Pets are not treated the same as children in divorce cases, but they are instead regarded as items of marital property subject to equitable property division rules in Illinois. Even though a person may view the family pet as a vital member of the family similar to a child, there are no laws that control custody of pets. People may be able to negotiate pet custody and visitation agreements or litigate the issue in court with custody lawyers.
Pets As Property
In Illinois, there are no laws that govern the custody of pets. Pets are viewed no differently under the law than any other type of personal property such as household furniture or electronics. This can be disconcerting to a divorcing person who views his or her pet like a child. Unfortunately, custody lawyers sometimes deal with cases in which their clients may be closer to their pets, but their spouses attempt to use their animals against them in the divorce. Because of the special relationships that people have with their pets, the pets can be a powerful tool for bargaining. Judges do have substantial discretion in how they divide property in the event a custody and visitation agreement cannot be negotiated.
Illinois is an equitable property division state. Unlike community property states, which divide the marital property in equal portions, Illinois instead divides property according to what judges deem to be fair and just. Because judges are able to have such wide latitude in making property division decisions, some people try to negotiate property division settlements that include a custody and visitation schedule for the family pet.
In a majority of states, courts have simply refused to hold custody hearings regarding a pet. This leads some people to hire custody lawyers for help with negotiating contracts regarding their pets. These agreements may be negotiated through out-of-court informal processes such as mediation. If a party to the agreement violates it, there is no guarantee that a court will take it very seriously. People who are considering trying to negotiate agreements regarding the custody of their pets might want to think through several things, including the following:
- The costs involved with owning a pet while single
- How pet exchanges would occur
- The amount of time pet ownership requires
- Care needs, including playtime with the dog and dog walking
- The actual attachment to the animal
Another consideration might be whether or not the former couple is able to get along well enough to exchange the pet and continue to see each other on a regular basis. The likelihood of reaching an agreement may also be something to think about, as the process may be expensive.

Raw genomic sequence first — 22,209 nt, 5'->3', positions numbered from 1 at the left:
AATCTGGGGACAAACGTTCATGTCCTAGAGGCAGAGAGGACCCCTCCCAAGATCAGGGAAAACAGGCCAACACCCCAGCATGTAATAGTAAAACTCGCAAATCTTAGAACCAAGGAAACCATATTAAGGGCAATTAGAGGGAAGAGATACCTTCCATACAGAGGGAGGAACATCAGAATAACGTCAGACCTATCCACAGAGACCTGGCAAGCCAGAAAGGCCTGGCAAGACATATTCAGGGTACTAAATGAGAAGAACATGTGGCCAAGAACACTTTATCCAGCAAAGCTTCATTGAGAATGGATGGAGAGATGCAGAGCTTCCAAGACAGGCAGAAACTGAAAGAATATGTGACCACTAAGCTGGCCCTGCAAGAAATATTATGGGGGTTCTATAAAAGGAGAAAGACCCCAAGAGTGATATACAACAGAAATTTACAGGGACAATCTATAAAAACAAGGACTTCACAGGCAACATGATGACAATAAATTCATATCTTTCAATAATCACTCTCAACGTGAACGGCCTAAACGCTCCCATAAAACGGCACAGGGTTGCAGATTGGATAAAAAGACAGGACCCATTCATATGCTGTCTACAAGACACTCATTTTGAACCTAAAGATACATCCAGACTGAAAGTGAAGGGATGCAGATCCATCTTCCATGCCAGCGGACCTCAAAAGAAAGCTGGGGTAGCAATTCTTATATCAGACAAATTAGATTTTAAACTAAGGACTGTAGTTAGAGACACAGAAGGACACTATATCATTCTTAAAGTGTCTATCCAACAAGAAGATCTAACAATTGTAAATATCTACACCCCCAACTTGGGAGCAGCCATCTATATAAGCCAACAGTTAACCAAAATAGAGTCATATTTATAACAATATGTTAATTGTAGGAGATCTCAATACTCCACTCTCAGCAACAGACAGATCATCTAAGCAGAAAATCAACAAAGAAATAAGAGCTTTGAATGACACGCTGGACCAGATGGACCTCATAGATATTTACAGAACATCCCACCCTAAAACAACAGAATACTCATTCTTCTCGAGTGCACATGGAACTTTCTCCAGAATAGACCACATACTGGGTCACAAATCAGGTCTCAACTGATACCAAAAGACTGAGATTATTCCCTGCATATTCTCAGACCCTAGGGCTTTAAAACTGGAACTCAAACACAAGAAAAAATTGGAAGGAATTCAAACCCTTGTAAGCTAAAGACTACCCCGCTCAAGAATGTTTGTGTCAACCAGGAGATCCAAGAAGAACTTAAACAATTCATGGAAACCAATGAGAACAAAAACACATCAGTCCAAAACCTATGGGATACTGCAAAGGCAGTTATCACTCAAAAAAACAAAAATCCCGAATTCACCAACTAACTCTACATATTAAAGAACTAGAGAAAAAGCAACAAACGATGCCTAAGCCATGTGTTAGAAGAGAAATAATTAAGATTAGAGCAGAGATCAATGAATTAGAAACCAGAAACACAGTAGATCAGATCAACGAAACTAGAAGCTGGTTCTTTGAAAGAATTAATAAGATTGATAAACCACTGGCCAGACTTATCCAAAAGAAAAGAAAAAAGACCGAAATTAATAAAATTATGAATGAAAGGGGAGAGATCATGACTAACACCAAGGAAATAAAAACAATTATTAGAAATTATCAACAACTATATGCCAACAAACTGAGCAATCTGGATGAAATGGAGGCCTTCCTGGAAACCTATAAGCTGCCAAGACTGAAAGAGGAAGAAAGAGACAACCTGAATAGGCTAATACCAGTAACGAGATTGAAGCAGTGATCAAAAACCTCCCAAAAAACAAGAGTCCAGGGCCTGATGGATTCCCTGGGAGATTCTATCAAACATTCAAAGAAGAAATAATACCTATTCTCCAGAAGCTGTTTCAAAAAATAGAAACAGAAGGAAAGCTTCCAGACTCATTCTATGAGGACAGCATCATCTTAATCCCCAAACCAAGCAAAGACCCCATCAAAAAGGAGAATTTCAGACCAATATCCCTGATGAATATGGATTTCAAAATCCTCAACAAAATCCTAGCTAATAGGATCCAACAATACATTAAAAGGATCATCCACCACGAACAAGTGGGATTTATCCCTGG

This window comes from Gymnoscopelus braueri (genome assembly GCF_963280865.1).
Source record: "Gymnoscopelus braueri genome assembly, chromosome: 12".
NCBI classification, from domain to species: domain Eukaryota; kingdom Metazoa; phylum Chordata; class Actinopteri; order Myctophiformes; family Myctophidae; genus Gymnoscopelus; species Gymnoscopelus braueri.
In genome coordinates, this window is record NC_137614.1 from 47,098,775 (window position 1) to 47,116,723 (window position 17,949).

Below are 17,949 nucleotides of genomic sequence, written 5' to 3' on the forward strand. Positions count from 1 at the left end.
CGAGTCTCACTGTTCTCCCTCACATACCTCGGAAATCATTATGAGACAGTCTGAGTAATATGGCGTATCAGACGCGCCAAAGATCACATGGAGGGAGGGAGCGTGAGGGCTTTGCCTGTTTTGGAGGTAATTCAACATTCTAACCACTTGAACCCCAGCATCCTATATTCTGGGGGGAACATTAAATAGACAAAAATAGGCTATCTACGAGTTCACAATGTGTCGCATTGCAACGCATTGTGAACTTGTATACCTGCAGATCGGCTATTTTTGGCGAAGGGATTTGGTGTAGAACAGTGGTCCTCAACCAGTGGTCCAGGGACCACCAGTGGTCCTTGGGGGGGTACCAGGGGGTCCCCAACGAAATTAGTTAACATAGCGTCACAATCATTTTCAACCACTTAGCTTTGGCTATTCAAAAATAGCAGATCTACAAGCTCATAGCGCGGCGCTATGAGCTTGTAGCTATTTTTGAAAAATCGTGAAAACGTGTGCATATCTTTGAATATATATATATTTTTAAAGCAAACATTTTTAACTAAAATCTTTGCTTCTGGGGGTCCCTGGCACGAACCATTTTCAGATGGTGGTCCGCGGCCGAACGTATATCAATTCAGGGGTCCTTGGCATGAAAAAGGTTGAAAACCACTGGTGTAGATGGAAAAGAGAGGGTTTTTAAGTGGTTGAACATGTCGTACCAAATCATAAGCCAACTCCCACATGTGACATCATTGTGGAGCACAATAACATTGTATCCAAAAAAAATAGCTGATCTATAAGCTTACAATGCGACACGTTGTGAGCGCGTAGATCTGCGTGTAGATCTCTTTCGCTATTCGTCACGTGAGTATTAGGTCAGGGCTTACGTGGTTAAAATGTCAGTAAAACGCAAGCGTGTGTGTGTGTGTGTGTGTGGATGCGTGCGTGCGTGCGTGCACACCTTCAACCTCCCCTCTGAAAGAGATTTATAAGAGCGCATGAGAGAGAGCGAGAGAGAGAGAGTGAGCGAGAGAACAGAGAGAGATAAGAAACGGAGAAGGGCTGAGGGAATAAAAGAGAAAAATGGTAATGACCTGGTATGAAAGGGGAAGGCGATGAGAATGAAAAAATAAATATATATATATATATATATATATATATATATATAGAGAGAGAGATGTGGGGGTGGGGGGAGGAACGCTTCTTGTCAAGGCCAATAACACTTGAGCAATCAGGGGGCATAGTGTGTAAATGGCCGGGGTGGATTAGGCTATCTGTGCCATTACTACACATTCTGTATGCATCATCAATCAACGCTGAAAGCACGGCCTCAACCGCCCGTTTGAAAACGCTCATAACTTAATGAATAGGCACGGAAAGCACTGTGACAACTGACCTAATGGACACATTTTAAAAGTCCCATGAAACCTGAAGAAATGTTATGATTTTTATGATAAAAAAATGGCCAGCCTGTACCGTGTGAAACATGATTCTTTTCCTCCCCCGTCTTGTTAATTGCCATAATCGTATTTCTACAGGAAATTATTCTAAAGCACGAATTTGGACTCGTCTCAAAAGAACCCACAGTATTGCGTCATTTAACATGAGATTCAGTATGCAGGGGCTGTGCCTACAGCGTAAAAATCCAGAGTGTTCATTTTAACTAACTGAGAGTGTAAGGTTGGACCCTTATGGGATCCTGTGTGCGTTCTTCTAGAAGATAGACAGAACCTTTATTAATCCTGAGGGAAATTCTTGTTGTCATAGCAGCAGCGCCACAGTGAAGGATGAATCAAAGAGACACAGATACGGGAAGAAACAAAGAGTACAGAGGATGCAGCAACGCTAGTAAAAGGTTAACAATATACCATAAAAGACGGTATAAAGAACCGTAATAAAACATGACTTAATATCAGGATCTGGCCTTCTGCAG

Strengthening Pet Ownership Claims In Litigation
In some cases handled by custody lawyers, the divorcing spouses will try to use their pets as weapons to wield against one another. A person may battle his or her spouse for the pet simply to punish him or her. Understanding that doing so simply increases the costs of the divorce for both parties is important. When a person is truly attached to the pet, there are several ways that he or she may strengthen his or her claims to receiving the pet in court litigation.
Gathering evidence showing that a person is the one that provided the primary care for the pet may help to sway a judge. For example, if the person is the one who purchased the food and treats for the pet, walked it, took it to the veterinarian and groomer, evidence of those activities and tasks may significantly weigh in his or her favor if the issue is litigated in a litigated divorce hearing. People who are headed for hearings should understand that it is unlikely that a judge will order a shared custody situation for their dogs or other pets. If they are unable to reach agreements on their own, they should prepare for the idea that the judge will assign complete ownership and control of the pet to one party or the other.
It is unlikely that a separate hearing will be scheduled just to hear an argument over the family pet. Any arguments that are made will normally be presented during the final divorce hearing in litigated divorces as only a small portion of the overall property division argument. One court in New York did hold a separate hearing about a pet, but that was an extremely rare event.
Pets hold special places in the hearts of their owners. When people divorce, they should understand that their pets are viewed as personal property instead of as valued family members. Without a negotiated agreement, it is unlikely that a court will entertain any joint custody orders for the family pet and will instead assign ownership to one or the other spouse.